Wednesday, July 13, 2016

NCUA: An Agency at the Crossroads... Part III


Well, the plot thickens as we wander forward on assessing our need for an independent federal regulator and insurer for credit unions!   Not sure if we're out of the whining stage yet and ready for some honest dialogue - are you or aren't you ready to talk sensibly?

Obviously some divided opinions out there about the Agency, its board, and the capabilities and accountability of the senior staff. Nothing new in all that, most of us are a bit defensive about our critics - and regulators are by definition professional critics!

But what do you do if our "professional critics" at
the NCUA are not appropriately trained or are not qualified, or are not fair, reasoned or balanced in their judgments? Well, in most professions penalties apply for folks who fail to meet
professional standards - lawyers are disbarred, doctors are sued for malpractice, elected officials are recalled or impeached, trade licenses are revoked, major leaguers are sent down to the minors. 


Is the NCUA playing "bush league" ball?

Yes it's pretty obvious they are. The last time NCUA came up to the plate on the national regulatory playing field in 2014, they were shut-out in a no-hitter before a packed stadium in our Nation's capital. The regulatory game was "Basel-ball" and the NCUA senior staff bumbled about on the field like little leaguers.

Basel-ball?  Yep, Basel-ball. Credit unions referred to it as the risk-based capital rule or more affectionately "RBC". Although our "little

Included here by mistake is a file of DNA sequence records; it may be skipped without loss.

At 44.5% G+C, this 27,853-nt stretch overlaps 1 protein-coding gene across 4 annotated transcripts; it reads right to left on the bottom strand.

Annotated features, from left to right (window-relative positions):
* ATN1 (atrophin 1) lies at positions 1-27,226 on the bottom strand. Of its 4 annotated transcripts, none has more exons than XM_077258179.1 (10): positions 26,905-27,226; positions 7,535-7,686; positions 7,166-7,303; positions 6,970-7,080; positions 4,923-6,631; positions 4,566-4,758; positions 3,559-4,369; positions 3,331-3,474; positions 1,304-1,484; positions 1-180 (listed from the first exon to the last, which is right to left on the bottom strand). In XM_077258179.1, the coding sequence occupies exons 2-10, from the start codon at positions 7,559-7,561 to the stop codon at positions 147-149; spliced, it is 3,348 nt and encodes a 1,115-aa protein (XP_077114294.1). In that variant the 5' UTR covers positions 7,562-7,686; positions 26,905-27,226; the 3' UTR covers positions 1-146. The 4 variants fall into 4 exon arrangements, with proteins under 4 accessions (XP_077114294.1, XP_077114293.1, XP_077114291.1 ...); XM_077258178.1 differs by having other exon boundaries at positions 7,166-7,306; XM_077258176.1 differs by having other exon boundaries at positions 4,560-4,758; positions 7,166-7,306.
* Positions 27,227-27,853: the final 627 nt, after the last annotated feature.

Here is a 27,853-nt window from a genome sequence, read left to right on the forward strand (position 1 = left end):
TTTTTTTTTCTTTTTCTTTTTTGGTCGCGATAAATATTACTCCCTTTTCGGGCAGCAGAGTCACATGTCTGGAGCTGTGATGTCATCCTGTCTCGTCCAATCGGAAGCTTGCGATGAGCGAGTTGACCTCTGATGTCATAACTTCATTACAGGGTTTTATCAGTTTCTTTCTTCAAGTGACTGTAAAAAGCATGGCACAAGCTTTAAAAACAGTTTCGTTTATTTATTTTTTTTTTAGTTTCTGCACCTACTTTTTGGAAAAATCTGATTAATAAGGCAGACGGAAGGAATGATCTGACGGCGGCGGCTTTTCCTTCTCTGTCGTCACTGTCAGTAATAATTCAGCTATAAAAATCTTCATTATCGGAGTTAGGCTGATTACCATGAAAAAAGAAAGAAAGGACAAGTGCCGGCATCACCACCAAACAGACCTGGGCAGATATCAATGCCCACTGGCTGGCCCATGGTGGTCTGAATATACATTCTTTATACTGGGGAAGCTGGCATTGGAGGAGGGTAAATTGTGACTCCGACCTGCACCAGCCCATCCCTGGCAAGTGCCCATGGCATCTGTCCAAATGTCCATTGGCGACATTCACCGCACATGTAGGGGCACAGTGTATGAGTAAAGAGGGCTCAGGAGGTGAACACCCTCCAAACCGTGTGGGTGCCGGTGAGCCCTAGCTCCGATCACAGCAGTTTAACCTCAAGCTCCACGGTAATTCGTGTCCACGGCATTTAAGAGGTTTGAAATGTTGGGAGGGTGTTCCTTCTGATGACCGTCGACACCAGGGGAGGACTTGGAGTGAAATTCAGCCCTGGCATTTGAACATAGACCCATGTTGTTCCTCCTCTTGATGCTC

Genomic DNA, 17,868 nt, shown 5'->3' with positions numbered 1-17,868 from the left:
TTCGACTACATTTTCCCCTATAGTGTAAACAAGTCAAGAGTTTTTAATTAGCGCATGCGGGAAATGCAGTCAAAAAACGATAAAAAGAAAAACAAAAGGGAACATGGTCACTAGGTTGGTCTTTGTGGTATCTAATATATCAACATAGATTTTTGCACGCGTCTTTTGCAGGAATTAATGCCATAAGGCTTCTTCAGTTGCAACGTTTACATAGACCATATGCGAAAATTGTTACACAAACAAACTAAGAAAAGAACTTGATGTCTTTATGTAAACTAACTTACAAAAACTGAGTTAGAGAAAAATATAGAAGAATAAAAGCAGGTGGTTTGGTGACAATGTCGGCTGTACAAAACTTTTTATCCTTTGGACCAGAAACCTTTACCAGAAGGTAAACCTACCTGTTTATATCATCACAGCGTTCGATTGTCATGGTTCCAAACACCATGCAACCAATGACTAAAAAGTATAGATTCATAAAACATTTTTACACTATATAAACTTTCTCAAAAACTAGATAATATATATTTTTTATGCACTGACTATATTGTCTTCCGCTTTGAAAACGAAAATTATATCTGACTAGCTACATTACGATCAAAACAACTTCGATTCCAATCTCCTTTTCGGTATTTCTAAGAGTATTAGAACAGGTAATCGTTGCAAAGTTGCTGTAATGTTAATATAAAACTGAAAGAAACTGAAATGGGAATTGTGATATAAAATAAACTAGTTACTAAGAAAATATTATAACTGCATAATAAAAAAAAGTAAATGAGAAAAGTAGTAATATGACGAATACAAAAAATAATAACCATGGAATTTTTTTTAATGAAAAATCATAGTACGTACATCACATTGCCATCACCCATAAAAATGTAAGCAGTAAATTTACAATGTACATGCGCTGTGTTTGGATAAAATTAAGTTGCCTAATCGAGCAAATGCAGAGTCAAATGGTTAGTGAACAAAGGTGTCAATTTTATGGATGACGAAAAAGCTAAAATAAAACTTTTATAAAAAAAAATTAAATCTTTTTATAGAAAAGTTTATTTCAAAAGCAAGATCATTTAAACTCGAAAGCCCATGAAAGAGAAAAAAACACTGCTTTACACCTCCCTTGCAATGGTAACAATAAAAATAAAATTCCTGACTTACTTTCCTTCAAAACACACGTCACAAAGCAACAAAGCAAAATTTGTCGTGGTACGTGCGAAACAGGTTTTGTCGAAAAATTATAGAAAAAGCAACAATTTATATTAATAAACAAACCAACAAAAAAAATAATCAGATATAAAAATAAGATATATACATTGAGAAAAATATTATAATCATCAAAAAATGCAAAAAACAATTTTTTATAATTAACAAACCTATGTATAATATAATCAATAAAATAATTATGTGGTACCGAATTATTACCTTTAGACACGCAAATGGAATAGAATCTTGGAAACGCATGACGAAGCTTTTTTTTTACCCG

leaguers" were new to the game (with their only prior experience in "Spring Training Camp" at the Corporates), regulatory Basel-ball has been around since 1988.  This major league game for the most sophisticated, central bankers and professional international regulators is named after the Swiss city of Basel where the Bank for International Settlements (BIS) holds court - serious stuff, designed for the global heavyweights, no fools allowed. Basel is the place where God and the central bankers meet to "to hand down the commandments" for international finance.

On January 23, 2014 the NCUA Board voted to approve a senior staff concocted, senior staff vetted, and senior staff endorsed RBC rule - running over 100+ "carefully crafted pages" - for public comment. During the extended initial comment period that followed, NCUA received 2,056 letters from a diverse set of stakeholders, including lawmakers, trade associations, state regulators, and credit unions... and that was just the beginning!


Thanks to our little leaguers, it was "game on" in Washington and credit unions were "in play"...



12 comments:

Anonymous said...

NCUA recap: No runs, no hits, 10,000 unforced errors

Anonymous said...

Even the Cubs have a better record.

Anonymous said...

"Well, in most professions penalties apply for folks who fail to meet professional standards - lawyers are disbarred, doctors are sued for malpractice, elected officials are recalled or impeached, trade licenses are revoked, major leaguers are sent down to the minors."


So if they have broken the law, sue them. If they haven't, then either change the law, or your profession.

Anonymous said...

Talking sensibly is telling it like it is. Complain as much as you want about staff an how they are out of their league and cannot compete with the major league players. But like in baseball or any professional sport, who gets fired if the team does not perform? It's the person at the top. The manager or coach is the one who is tossed. The players, like the staff, are the well paid ones who rarely get the boot. NCUA is no different than a sports team. If the person at the top is strong, understands the issues, listens to staff's opinion but is not afraid to challenge what they propose, engages the other board members and makes sure the final decision is that of the board and not the staff.

Your continued reference to RBC highlights just one issue that staff has molded over the last seven years and convinced the Chairman to adopt as her own.